Salient to Investors:

David Stockman writes:

The August CPI gives the Fed an excuse to keep shoveling free money into the casino. No Fed rate increase would be a clear indication of its fear of reining in Wall Street’s greedy and gamblers and that Keynesian central banking in the last two decades has been a fraud.

A market correction is long overdue and eventually unavoidable.

The BLS inflation report shows that prices of commodities and goods are falling due to global deflation, while the cost of shelter and domestic services is briskly rising: averaging the two is purely a statistical accident, and outside of the Fed’s ability to shape. Falling prices for commodities and goods cannot be countered by supplying more free money to the Wall Street casino.

The Fed’s 2% inflation target is arbitrary and there is no historical evidence that it is connected with economic growth or gains in wealth and living standards.

7 years of interest rate repression has fueled a near 45% rise in direct auto credit outstanding and even bigger rise in new leased vehicles, resulting in a flood of used cars, prices of which have fallen 1.5% during the past year, while new car prices have remained flat due to excess global production capacity.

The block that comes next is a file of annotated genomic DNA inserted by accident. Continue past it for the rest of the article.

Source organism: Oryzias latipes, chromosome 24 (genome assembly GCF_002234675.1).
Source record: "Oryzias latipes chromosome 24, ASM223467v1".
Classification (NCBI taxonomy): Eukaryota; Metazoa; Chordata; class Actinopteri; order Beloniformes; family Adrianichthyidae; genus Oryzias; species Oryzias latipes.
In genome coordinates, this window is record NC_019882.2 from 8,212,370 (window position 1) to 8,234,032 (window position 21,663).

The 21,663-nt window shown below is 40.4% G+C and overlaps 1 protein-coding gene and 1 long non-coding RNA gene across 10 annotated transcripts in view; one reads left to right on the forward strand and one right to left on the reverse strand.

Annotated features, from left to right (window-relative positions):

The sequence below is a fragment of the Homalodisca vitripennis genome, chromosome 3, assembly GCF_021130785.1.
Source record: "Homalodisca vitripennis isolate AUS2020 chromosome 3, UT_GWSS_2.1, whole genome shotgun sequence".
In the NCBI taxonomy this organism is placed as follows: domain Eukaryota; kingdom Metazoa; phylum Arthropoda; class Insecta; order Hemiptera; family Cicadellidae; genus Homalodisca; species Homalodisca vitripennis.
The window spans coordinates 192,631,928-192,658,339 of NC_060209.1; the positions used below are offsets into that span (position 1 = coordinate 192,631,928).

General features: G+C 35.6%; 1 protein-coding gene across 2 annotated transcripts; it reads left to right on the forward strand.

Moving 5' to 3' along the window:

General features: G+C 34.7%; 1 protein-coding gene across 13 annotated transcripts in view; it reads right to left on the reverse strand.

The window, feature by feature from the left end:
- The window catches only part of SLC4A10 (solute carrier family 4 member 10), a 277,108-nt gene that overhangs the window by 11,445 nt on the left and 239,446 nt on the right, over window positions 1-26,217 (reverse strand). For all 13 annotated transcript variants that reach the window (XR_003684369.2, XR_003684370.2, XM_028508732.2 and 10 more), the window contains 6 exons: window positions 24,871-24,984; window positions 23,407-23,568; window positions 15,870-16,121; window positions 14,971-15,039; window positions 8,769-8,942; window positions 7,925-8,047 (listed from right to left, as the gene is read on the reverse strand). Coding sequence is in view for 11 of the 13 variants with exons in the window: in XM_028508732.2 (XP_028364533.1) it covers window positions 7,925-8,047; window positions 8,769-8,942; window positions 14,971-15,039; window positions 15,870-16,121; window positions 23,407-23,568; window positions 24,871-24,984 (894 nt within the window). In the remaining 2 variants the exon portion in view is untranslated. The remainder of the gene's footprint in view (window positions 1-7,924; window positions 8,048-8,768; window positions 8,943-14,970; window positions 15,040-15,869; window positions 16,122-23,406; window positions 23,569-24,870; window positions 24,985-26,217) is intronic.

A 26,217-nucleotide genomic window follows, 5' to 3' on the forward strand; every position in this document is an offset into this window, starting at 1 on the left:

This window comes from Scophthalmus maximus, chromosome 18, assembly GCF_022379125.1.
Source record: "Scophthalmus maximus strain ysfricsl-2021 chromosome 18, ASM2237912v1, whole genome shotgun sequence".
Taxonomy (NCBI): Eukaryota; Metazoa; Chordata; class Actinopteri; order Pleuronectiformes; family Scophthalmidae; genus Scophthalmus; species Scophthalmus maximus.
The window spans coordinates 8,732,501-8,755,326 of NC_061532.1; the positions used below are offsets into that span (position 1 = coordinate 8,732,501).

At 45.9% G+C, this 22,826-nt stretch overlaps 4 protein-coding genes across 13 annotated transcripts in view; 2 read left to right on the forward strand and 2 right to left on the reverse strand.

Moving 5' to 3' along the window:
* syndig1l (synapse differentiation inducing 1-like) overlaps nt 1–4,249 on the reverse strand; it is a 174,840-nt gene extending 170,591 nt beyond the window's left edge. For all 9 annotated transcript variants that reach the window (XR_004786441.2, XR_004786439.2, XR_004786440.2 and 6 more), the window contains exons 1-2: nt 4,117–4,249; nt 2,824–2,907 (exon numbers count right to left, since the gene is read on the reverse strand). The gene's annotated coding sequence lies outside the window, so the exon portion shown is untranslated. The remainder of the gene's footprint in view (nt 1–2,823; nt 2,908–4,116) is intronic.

Since 2000, inflation has outstripped real household incomes. The index for services less energy services has risen by at a 2.6% compound rate, with no deceleration evident. More than 66% of living costs for average households comprise shelter, transportation, medical care, education and entertainment; which have risen at annual rates of 3.1%, 2.1%, 2.2% 3.5%, and 2.7% respectively.

China is the epicenter of the global deflation and the leading edge of the collapse in the petro-states, commodity exporters and mercantilist exporters which fed on China’s boom. By pegging their currencies at artificially low exchange rates, they created huge current account surpluses which they then invested back into developed market stocks and bonds.

The US economy cannot be decoupled from the global deflation. Dollar denominated assets – treasuries, ETFs and individual stocks – were financed not out of savings from current global production, but from central bank fiat credit.

Saudi Arabia’s $350 billion annual surplus has become a deficit, where it will remain for years as world oil demand falters and supply increases from investments.

Financial markets will be hurt by petro states liquidating their assets to cover current account deficits.

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